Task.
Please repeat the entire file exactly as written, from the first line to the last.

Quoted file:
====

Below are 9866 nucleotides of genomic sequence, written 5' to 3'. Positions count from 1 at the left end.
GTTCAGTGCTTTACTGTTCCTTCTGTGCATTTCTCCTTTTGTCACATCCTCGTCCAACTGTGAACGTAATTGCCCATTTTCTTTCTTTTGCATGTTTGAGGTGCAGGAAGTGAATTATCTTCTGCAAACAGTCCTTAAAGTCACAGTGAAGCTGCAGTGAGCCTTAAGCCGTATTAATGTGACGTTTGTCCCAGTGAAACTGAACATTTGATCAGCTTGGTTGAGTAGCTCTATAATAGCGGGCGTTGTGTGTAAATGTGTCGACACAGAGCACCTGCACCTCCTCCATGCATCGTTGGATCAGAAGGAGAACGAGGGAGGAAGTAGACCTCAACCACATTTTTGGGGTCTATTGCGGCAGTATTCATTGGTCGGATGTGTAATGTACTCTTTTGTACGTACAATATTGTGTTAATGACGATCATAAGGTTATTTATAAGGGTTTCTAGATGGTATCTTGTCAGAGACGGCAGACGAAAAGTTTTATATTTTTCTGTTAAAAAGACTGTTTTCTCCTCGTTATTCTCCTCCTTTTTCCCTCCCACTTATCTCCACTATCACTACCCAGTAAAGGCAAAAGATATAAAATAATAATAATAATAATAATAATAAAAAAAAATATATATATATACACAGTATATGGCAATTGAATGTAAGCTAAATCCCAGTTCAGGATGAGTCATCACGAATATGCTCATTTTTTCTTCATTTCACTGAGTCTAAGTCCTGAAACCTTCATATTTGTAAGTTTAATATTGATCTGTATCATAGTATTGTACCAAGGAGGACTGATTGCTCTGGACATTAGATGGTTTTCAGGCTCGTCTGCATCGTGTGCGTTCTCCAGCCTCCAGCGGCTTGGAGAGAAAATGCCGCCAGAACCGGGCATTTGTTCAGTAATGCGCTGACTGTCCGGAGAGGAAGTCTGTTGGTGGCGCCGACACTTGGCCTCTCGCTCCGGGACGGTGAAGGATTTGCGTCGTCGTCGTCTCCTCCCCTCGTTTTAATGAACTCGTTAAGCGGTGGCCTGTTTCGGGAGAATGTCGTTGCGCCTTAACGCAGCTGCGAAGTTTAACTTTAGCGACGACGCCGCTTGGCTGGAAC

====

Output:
Below are 9866 nucleotides of genomic sequence, written 5' to 3'. Positions count from 1 at the left end.
GTTCAGTGCTTTACTGTTCCTTCTGTGCATTTCTCCTTTTGTCACATCCTCGTCCAACTGTGAACGTAATTGCCCATTTTCTTTCTTTTGCATGTTTGAGGTGCAGGAAGTGAATTATCTTCTGCAAACAGTCCTTAAAGTCACAGTGAAGCTGCAGTGAGCCTTAAGCCGTATTAATGTGACGTTTGTCCCAGTGAAACTGAACATTTGATCAGCTTGGTTGAGTAGCTCTATAATAGCGGGCGTTGTGTGTAAATGTGTCGACACAGAGCACCTGCACCTCCTCCATGCATCGTTGGATCAGAAGGAGAACGAGGGAGGAAGTAGACCTCAACCACATTTTTGGGGTCTATTGCGGCAGTATTCATTGGTCGGATGTGTAATGTACTCTTTTGTACGTACAATATTGTGTTAATGACGATCATAAGGTTATTTATAAGGGTTTCTAGATGGTATCTTGTCAGAGACGGCAGACGAAAAGTTTTATATTTTTCTGTTAAAAAGACTGTTTTCTCCTCGTTATTCTCCTCCTTTTTCCCTCCCACTTATCTCCACTATCACTACCCAGTAAAGGCAAAAGATATAAAATAATAATAATAATAATAATAATAAAAAAAAATATATATATATACACAGTATATGGCAATTGAATGTAAGCTAAATCCCAGTTCAGGATGAGTCATCACGAATATGCTCATTTTTTCTTCATTTCACTGAGTCTAAGTCCTGAAACCTTCATATTTGTAAGTTTAATATTGATCTGTATCATAGTATTGTACCAAGGAGGACTGATTGCTCTGGACATTAGATGGTTTTCAGGCTCGTCTGCATCGTGTGCGTTCTCCAGCCTCCAGCGGCTTGGAGAGAAAATGCCGCCAGAACCGGGCATTTGTTCAGTAATGCGCTGACTGTCCGGAGAGGAAGTCTGTTGGTGGCGCCGACACTTGGCCTCTCGCTCCGGGACGGTGAAGGATTTGCGTCGTCGTCGTCTCCTCCCCTCGTTTTAATGAACTCGTTAAGCGGTGGCCTGTTTCGGGAGAATGTCGTTGCGCCTTAACGCAGCTGCGAAGTTTAACTTTAGCGACGACGCCGCTTGGCTGGAAC